Neil Young has spent the last 40-some years flying high and low, in, around and through the pop culture radar, and he remains one of the few rock musicians from the 60s to sustain a viable career making new music and continuing to hit the album charts with relative frequency well into the 21st century--his latest album Le Noise hit the top 20 when it was released last fall.

One reason he's lasted this long may be his chameleon-like quality. Like Madonna (yes, I'm comparing Neil Young to Madonna), Young has re-invented his image and his music frequently, and in doing so brought new and younger fans into his circle. I imagine the average pop music listener thinks of Young as a folkie; he began his career in 1967 with folk-rock group Buffalo Springfield, his only top 10 hit was 1972’s "Heart of Gold," a folkie-strummer if you ever heard one, and most of his highest-charting albums (Harvest, Comes A Time, Harvest Moon) have a quiet folk-country vibe.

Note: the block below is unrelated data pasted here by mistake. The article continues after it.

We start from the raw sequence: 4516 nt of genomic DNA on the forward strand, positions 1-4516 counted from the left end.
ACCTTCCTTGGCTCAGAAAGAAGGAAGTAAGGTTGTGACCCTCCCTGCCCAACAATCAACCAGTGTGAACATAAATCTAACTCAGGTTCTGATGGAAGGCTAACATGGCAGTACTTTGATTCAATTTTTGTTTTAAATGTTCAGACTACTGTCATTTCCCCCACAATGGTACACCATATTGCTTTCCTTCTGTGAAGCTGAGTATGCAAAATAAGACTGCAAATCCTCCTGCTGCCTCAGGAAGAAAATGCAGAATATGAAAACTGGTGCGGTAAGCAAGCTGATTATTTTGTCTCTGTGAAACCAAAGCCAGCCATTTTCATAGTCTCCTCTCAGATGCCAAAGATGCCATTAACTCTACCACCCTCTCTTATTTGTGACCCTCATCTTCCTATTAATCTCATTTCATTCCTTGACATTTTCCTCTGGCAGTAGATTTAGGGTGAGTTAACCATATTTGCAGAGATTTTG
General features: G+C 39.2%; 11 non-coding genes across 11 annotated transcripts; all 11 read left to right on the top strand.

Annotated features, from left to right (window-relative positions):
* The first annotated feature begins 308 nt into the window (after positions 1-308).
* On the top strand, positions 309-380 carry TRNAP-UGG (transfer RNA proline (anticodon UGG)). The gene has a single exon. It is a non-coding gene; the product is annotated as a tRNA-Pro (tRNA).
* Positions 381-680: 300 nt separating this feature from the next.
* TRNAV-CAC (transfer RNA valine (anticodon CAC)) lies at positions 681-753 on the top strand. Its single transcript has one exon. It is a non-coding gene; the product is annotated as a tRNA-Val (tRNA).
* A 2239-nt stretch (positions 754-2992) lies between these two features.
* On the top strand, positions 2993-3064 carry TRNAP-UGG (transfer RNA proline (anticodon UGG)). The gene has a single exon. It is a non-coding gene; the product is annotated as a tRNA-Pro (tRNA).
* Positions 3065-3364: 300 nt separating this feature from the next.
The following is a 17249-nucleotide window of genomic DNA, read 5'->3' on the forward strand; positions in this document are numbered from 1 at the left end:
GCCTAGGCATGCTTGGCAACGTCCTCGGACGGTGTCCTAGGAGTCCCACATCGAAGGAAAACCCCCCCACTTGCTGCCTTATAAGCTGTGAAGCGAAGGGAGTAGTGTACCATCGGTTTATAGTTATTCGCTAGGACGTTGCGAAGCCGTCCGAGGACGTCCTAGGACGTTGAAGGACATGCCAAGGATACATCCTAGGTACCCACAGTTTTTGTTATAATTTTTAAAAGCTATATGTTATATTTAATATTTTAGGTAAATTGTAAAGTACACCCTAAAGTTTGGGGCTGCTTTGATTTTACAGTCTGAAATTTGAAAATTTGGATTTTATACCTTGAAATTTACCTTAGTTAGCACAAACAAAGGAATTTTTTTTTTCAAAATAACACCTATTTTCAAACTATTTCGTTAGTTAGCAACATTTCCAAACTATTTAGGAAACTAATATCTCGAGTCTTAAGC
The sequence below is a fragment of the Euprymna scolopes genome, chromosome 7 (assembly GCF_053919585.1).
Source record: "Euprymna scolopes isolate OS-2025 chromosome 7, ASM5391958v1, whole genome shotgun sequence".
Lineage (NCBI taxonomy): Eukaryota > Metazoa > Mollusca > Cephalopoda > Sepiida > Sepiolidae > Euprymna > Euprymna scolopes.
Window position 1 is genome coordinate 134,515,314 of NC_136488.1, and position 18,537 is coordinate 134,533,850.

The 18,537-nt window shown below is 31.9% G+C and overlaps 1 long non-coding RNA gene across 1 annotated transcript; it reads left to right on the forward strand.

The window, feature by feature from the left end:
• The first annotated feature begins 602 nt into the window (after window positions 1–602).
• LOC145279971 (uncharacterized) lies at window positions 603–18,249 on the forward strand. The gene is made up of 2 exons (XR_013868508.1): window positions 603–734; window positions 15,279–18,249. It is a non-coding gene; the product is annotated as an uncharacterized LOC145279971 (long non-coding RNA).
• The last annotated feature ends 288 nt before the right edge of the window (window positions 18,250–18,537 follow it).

But most of his hardcore fans think of him as a rock & roller, pure and simple--though he's anything but pure and simple. From the beginning he was hard to pin down; his Buffalo Springfield songs were squarely in the pop-folk genre except for the suite-like 6-minute "Broken Arrow" with its almost avant-garde use of atmospheric sound (you can’t really dance--or even sway--to it) and the slow, slightly spooky "Expecting to Fly," with its opening and closing chords right out of the Beatles’ "Day in the Life" by way of Enya. On his second solo album he produced three lasting FM radio rock classics: "Cinnamon Girl," "Down By the River," and "Cowgirl in the Sand."

After Harvest and "Heart of Gold," Young produced three albums that have become known among fans as the Ditch Trilogy, because on the liner notes to his compilation album Decade, he says he took a detour out of the middle of the road and into the ditch. All three albums (Time Fades Away, On the Beach, and especially Tonight's the Night) are sloppy, almost primitive sounding--an early grunge style, maybe--and filled with performances which were largely alcohol-and-drug induced, and songs with depressing and defensive lyrics, some about the dark side of the drug world, triggered by the deaths of band member Danny Whitten and roadie Bruce Berry. These were not big sellers, but they cemented Young’s "street cred," so to speak, among his harder-rocking fans.